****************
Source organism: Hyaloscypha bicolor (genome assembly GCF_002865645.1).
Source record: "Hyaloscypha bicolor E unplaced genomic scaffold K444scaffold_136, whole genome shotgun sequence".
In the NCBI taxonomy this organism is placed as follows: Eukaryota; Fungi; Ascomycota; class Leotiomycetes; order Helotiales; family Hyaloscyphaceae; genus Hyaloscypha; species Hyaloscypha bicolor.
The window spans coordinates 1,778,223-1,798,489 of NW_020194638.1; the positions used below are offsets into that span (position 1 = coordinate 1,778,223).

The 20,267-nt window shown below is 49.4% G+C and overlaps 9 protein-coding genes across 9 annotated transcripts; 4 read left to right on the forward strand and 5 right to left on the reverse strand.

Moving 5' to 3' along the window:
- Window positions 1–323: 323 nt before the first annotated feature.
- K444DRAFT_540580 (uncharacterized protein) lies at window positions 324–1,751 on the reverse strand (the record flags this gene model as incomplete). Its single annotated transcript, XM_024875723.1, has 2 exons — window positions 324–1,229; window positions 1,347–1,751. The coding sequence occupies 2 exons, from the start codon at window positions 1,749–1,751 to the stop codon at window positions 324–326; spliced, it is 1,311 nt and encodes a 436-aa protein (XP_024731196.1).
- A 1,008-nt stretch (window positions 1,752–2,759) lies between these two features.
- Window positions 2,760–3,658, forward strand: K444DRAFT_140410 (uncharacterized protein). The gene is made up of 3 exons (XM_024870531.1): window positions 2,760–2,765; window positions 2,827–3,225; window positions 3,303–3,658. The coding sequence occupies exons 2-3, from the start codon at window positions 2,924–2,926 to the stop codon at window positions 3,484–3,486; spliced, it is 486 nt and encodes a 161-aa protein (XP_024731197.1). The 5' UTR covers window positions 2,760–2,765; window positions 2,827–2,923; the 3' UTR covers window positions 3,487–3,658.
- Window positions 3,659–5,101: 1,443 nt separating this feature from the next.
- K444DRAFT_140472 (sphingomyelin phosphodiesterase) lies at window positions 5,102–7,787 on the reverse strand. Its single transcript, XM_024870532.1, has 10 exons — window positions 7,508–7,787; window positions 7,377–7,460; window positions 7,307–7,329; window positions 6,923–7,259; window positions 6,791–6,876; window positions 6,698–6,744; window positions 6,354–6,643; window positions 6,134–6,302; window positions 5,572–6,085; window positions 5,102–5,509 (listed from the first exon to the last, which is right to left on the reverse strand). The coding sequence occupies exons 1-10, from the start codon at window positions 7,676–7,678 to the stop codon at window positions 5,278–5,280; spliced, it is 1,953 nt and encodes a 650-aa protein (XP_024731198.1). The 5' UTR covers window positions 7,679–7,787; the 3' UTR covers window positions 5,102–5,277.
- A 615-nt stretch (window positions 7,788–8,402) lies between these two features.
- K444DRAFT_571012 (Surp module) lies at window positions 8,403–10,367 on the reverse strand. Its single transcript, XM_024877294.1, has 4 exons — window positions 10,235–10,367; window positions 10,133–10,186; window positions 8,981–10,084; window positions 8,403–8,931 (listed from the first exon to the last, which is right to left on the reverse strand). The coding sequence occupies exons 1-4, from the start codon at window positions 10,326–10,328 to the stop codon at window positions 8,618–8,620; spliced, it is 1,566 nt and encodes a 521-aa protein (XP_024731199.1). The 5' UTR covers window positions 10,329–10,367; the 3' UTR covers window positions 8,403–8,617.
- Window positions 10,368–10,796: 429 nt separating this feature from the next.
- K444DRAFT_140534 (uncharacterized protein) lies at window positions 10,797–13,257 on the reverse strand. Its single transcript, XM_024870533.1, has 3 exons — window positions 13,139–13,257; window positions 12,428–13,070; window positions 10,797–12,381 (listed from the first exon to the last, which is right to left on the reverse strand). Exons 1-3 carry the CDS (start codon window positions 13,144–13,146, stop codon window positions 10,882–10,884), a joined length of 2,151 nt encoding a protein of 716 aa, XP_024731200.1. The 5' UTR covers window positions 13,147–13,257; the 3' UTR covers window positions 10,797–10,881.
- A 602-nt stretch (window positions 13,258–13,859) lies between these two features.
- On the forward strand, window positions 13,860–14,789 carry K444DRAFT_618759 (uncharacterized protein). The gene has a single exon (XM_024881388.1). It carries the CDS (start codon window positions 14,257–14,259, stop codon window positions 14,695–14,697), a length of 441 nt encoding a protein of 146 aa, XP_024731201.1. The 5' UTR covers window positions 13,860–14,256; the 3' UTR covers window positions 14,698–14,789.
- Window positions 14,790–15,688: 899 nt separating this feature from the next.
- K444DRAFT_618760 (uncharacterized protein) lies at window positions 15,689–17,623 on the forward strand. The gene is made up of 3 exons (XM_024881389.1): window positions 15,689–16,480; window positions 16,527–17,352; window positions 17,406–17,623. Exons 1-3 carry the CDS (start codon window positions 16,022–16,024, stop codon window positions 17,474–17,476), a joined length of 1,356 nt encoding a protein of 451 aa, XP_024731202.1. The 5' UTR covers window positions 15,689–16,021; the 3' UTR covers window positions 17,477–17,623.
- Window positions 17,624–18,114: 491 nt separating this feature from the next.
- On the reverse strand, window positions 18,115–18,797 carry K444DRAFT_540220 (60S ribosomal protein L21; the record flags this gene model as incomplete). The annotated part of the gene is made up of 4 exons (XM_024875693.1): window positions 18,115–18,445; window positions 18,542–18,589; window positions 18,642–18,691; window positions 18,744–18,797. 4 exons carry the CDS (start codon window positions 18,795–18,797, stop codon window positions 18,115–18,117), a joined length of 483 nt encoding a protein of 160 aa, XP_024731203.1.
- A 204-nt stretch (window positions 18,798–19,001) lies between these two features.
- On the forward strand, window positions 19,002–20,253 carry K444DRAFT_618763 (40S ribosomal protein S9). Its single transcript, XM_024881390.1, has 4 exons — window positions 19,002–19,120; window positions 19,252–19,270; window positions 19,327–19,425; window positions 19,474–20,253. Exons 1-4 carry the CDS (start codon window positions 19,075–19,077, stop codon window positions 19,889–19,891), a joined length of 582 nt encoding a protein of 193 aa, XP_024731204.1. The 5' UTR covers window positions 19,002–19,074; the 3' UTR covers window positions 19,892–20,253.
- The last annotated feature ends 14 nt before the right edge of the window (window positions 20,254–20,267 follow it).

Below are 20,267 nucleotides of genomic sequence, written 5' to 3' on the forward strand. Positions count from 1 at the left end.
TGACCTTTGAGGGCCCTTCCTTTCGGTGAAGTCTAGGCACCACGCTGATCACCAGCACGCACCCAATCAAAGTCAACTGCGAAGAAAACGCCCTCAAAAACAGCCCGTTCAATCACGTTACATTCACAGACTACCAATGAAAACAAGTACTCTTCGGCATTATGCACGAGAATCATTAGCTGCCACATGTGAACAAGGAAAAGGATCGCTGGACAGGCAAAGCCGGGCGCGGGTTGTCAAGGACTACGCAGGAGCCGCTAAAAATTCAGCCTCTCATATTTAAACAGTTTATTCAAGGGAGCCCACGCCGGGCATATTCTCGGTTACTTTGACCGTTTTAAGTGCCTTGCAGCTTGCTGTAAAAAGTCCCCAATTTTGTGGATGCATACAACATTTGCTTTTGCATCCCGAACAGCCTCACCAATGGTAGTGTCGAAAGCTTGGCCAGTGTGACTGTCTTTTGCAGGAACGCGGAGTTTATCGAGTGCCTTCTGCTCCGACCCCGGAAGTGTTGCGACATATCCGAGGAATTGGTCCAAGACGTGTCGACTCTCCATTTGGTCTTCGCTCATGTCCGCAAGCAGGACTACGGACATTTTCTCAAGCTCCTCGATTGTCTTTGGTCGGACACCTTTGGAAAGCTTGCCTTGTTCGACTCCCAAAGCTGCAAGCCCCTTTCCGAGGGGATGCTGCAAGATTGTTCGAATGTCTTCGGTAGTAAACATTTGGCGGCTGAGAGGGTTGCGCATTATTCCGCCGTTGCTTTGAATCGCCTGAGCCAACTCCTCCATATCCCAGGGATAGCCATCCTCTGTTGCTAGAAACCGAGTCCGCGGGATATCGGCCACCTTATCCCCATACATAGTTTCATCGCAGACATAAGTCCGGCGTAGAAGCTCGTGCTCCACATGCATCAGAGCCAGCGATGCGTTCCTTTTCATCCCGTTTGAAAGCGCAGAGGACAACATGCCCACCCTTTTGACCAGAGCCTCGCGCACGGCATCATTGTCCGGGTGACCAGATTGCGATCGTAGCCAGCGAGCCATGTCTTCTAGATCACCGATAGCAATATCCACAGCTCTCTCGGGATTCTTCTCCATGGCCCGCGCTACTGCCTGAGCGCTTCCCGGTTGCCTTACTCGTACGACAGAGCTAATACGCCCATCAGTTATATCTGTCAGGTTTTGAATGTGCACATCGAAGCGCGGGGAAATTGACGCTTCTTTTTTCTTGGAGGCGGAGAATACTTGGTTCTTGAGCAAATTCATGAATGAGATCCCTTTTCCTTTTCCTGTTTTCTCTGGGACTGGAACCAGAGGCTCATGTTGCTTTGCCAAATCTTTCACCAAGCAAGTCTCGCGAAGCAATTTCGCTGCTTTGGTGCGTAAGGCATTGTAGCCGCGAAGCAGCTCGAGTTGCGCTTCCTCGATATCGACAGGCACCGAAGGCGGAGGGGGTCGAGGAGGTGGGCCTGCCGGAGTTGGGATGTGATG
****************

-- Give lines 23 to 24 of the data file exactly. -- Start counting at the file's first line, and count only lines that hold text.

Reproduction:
- A 204-nt stretch (window positions 18,798–19,001) lies between these two features.
- On the forward strand, window positions 19,002–20,253 carry K444DRAFT_618763 (40S ribosomal protein S9). Its single transcript, XM_024881390.1, has 4 exons — window positions 19,002–19,120; window positions 19,252–19,270; window positions 19,327–19,425; window positions 19,474–20,253. Exons 1-4 carry the CDS (start codon window positions 19,075–19,077, stop codon window positions 19,889–19,891), a joined length of 582 nt encoding a protein of 193 aa, XP_024731204.1. The 5' UTR covers window positions 19,002–19,074; the 3' UTR covers window positions 19,892–20,253.